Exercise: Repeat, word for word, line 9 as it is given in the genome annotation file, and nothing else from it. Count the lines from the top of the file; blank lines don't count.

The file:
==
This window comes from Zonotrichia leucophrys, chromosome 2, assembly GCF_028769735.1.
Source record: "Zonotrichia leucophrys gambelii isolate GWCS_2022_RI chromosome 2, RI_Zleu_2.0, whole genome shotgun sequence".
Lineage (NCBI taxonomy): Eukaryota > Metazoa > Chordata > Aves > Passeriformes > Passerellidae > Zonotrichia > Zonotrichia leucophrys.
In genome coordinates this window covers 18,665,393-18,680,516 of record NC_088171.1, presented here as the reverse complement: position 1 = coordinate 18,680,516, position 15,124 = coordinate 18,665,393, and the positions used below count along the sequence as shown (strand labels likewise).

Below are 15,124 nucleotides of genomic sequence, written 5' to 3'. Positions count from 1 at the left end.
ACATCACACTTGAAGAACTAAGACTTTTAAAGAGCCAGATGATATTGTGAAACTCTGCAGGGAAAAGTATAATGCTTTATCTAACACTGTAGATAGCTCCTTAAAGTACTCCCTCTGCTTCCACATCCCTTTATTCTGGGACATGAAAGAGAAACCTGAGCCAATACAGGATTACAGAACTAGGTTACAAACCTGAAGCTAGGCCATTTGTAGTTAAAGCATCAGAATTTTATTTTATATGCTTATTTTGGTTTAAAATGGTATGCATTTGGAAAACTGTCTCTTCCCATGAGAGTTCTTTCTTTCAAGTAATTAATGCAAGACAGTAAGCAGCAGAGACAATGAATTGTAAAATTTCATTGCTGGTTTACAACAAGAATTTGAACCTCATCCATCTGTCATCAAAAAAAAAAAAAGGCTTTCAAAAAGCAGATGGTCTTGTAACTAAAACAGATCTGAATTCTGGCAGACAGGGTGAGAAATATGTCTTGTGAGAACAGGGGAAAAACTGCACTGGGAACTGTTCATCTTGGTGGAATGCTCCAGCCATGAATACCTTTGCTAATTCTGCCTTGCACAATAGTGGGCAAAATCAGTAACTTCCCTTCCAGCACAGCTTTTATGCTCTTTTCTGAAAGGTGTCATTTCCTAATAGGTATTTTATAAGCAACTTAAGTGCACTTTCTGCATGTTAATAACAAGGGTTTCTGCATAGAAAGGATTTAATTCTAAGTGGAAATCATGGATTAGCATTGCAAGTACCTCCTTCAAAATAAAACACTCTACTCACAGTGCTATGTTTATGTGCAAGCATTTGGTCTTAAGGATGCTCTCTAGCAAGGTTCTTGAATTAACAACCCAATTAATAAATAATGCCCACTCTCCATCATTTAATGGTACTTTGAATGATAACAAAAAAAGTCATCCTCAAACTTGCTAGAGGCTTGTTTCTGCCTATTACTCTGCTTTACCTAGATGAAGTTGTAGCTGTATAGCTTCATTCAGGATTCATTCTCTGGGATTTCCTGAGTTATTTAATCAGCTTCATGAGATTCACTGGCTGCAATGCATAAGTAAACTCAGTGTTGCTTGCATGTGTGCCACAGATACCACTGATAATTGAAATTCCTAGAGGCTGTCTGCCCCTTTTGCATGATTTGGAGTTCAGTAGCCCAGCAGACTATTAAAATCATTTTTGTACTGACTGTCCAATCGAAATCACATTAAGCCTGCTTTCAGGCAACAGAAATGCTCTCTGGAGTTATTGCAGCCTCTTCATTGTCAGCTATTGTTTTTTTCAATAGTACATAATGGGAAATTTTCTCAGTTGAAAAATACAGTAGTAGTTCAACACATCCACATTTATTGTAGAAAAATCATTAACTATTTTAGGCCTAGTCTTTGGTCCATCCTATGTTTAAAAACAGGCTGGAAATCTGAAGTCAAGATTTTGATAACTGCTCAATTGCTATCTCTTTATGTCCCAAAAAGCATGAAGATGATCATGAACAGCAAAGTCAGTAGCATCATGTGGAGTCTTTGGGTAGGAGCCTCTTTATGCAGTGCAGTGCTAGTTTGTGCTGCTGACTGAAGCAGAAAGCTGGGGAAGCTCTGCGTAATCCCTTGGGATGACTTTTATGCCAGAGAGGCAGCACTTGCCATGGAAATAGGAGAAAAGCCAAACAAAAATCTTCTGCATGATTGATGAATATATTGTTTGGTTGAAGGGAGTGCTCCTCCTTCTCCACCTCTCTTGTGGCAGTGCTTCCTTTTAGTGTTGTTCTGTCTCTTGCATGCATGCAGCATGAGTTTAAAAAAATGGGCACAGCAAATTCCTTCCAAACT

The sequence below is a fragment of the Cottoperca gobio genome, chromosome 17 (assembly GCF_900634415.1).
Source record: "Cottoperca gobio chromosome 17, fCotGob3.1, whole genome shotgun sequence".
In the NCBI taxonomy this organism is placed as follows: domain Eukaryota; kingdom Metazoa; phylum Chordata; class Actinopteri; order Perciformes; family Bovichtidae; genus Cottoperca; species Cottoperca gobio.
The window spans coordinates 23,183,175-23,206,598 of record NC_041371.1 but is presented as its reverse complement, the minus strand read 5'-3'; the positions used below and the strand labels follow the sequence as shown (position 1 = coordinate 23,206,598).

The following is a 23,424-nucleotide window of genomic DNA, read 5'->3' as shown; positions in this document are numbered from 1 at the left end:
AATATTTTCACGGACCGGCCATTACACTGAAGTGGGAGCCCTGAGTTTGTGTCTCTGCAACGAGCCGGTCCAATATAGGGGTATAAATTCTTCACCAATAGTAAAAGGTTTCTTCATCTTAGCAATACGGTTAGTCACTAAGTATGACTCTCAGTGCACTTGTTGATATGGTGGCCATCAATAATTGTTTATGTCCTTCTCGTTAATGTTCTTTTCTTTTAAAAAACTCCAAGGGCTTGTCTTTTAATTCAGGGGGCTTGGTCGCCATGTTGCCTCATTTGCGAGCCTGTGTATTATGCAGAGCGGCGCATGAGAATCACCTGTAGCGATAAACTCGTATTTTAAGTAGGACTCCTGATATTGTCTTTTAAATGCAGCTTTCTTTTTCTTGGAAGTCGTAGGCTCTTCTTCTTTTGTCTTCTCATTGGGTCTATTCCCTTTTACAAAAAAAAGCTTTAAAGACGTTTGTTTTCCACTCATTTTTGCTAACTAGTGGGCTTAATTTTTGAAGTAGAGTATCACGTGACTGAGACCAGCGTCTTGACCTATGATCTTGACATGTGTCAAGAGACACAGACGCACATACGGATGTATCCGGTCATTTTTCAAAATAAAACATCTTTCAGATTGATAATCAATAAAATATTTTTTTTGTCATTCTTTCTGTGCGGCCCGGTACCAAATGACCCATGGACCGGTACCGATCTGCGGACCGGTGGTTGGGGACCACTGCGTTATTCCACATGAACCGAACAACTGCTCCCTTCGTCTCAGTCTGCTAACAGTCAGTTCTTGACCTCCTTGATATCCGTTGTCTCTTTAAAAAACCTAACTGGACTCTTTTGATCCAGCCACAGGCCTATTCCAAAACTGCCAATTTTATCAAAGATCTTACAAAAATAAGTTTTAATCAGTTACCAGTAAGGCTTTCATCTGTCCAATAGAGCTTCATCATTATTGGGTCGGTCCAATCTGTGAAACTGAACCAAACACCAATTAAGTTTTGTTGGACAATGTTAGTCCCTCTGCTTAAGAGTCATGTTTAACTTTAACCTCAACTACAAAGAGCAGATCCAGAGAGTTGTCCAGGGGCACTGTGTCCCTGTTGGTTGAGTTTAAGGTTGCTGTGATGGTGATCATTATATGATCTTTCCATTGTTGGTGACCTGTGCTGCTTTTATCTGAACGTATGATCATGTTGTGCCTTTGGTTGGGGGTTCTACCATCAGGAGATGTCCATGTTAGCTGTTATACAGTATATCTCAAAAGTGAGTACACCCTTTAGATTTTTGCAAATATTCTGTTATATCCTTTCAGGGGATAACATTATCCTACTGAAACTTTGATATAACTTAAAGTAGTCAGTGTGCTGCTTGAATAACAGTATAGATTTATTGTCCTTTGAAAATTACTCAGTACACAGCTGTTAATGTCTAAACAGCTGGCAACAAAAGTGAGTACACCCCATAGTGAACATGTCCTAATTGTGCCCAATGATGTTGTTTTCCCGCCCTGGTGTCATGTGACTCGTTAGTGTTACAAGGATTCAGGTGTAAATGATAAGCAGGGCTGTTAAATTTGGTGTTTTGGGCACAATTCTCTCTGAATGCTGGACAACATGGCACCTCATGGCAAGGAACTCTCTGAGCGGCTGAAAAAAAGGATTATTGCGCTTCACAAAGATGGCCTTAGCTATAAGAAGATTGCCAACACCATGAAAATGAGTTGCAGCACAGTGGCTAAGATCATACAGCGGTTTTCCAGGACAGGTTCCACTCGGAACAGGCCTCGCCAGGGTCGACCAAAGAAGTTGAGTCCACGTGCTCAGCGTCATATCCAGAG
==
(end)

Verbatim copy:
In the NCBI taxonomy this organism is placed as follows: domain Eukaryota; kingdom Metazoa; phylum Chordata; class Actinopteri; order Perciformes; family Bovichtidae; genus Cottoperca; species Cottoperca gobio.